Maremont, who writes for the Wall Street Journal, was a history concentrator at Brown and graduated Phi Beta Kappa. He then received a master's degree from the Columbia's Graduate School of Journalism. The Journal won the Pulitzer for its series on "options backdating," which Maremont helped report.
Backdating is a procedure whereby businesses grant stock options at a set price dated prior to the transaction. Companies can grant stock options at prices that are months or years old. Recipients can make a windfall if they receive their options at an old price substantially lower than the current price. Through backdating, business executives made millions of dollars on options granted at substantially lowered prices. Though backdating itself is not illegal in all instances, many companies did not disclose their engagement in the practice.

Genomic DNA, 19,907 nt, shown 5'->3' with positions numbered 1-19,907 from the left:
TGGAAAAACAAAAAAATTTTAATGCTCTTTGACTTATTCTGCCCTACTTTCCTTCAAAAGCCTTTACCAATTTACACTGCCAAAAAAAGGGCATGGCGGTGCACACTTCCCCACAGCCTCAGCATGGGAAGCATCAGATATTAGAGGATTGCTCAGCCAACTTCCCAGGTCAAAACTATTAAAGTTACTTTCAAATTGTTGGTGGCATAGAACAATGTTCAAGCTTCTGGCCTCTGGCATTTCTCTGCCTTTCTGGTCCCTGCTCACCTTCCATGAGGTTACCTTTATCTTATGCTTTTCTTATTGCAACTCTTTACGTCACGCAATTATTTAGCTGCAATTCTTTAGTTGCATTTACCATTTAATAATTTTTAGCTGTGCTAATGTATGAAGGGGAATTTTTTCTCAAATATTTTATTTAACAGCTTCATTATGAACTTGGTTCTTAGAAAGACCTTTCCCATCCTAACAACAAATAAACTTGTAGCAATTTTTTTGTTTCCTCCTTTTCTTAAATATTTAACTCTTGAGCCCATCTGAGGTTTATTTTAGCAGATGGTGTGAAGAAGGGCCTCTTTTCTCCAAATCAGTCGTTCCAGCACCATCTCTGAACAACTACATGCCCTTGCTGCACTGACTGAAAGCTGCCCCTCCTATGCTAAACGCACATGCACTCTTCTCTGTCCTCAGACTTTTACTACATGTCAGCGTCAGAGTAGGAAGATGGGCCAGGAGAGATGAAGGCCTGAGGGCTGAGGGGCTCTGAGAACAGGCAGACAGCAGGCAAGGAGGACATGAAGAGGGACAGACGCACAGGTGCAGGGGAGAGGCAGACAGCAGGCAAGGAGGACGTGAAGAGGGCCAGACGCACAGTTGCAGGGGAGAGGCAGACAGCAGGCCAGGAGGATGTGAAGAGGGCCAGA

The reporting spurred investigations and the ouster of executives at UnitedHealth, CNET Networks Inc., McAfee Inc. and other companies.
McFarling, a former Herald reporter who concentrated in biology while at Brown, is currently a science reporter for the Los Angeles Times. She won the Pulitzer for co-authoring a five-part series titled "Altered Oceans," which examined ecological problems plaguing oceans across the globe.
The first article in the series discussed the proliferation of toxic primitive organisms that harm larger ocean species as well as fishermen. Subsequent articles addressed increasing incidences of toxic red tides and threats to wildlife caused by toxic algae and bacteria, plastic debris and acidic seawater.